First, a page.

When a Patient Discusses Assisted Dying: Nursing Practice Implications

Rebecca H. Lehto, PhD, RN; Douglas P. Olsen, PhD, RN; Roxanne Raffin Chan, PhD, RN

Disclosures

Journal of Hospice and Palliative Nursing. 2016;18(3):184-191. 

In This Article

Abstract and Introduction

Abstract

Patients with terminal illness in their final stages of life may contemplate their options for death and dying. There has been growing public interest and media attention regarding patient decision making and autonomy at the end of life. The article provides updated legal and ethical discussion about issues and trends associated with the assisted dying debate. A case study of a patient who was considering assisted dying via moving to the state of Oregon is presented. Practical strategies and resources for palliative care and hospice nurses who may have dialogue with patients relative to end-of-life concerns are described.

Introduction

While most humans live with some awareness of personal mortality, patients with terminal illness face the reality of approaching death in their daily lives. There has been increasing recognition over the past decades of the importance for health care providers to engage patients in discussions related to advanced directives and end-of-life preferences.[1] Given growing public interest and media attention to patient decision making at the end of life, the aim of this article is to examine current legal, ethical, and nursing practice issues and trends relative to assisted dying. A case study of a patient who was considering assisted dying via moving to the state of Oregon is presented, and practical strategies and resources for palliative care and hospice nurses who communicate with patients relative to end-of-life concerns are described.

It is widely recognized that individuals with terminal illnesses such as cancer may experience psychological distress relative to the diagnosis and their prognosis.[2] Although distress and ambivalence at the end of life are not uncommon, it can be problematic to discern whether patients are clinically depressed when they express futility regarding treatment options.[1,3] Furthermore, in a health care system that exposes patients to a sophisticated array of treatment options, many of which prolong life without enhancing quality of life, patients who are terminally ill may feel confused or even ambivalent about best choices.[1] Hospital systems continue to be reimbursed for life-sustaining treatments, which may increase the tendency to prioritize extending life.[4] Furthermore, while studies demonstrate that patients would prefer to die in their own homes, such deaths occur in a minority of cases.[5,6] Patients may want control over decisions about how to manage end-of-life treatment but not feel comfortable voicing their views to health care staff especially if the providers remain focused on the provisions of medical treatment. Hospice nurses are educated on how to have effective conversations on advanced care planning and goals for end-of-life care. It is also essential that palliative care and hospice nurses are knowledgeable about current public dialogue regarding terminally ill patient resources such as assisted dying at the end of life, a goal that nurses are not generally formally prepared to discuss.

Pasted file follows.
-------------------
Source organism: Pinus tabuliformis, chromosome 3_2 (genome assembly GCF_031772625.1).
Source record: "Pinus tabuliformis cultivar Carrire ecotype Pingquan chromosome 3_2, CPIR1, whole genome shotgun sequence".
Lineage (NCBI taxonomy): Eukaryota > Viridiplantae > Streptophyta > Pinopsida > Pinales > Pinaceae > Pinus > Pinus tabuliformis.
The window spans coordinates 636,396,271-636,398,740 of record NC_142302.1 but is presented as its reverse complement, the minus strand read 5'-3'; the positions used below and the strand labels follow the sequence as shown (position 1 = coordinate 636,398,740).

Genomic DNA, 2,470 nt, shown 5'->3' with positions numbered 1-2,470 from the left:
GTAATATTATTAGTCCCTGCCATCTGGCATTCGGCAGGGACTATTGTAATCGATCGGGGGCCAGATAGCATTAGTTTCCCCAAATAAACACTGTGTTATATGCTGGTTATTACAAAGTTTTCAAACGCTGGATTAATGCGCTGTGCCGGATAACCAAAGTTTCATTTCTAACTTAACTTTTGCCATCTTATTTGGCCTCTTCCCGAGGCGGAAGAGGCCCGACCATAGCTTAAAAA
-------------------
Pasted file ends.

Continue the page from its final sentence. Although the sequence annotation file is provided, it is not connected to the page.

Patients with life-limiting terminal illness have more awareness than in the past about potential end-of-life options given access to social media and Internet resources.[7] For example, in 2014, Britney Maynard, a 29-year-old woman with incurable brain cancer, intentionally changed her residency to the state of Oregon, where the law allows prescription of medication to competent patients with terminal illness for use in ending their lives. In Oregon, ending one's life in accordance with parameters of this legislation is not considered suicide but rather is an anticipated death associated to the underlying terminal condition. Ms Maynard, in an effort to expand public awareness, blogged openly about her life experiences facing a life-limiting illness that was progressive and incurable. In late 2014, Ms Maynard self-administered legally prescribed medications that ended her life, an event that was broadly discussed in the media both nationally and internationally (http://www.nytimes.com/2014/11/04/us/brittany-maynard-death-with-dignity-ally-dies-at-29.html). Since her death, the state of California passed a law similar to the state of Oregon's that would allow mentally competent terminally ill adults to request prescriptions to use in ending life to reduce the time duration of their dying process (https://www.compassionandchoices.org/2015/12/10/compassion-choices-launches-bilingual-access-campaign-for-california-aid-in-dying-law/),[8] increasing the number of states to 4 that currently have laws in place that legalize assisted dying.[9] Given that the public is becoming more willing to engage openly about assisted dying, there is potential that patients and family members may consult palliative care and hospice nurses about their options in this regard.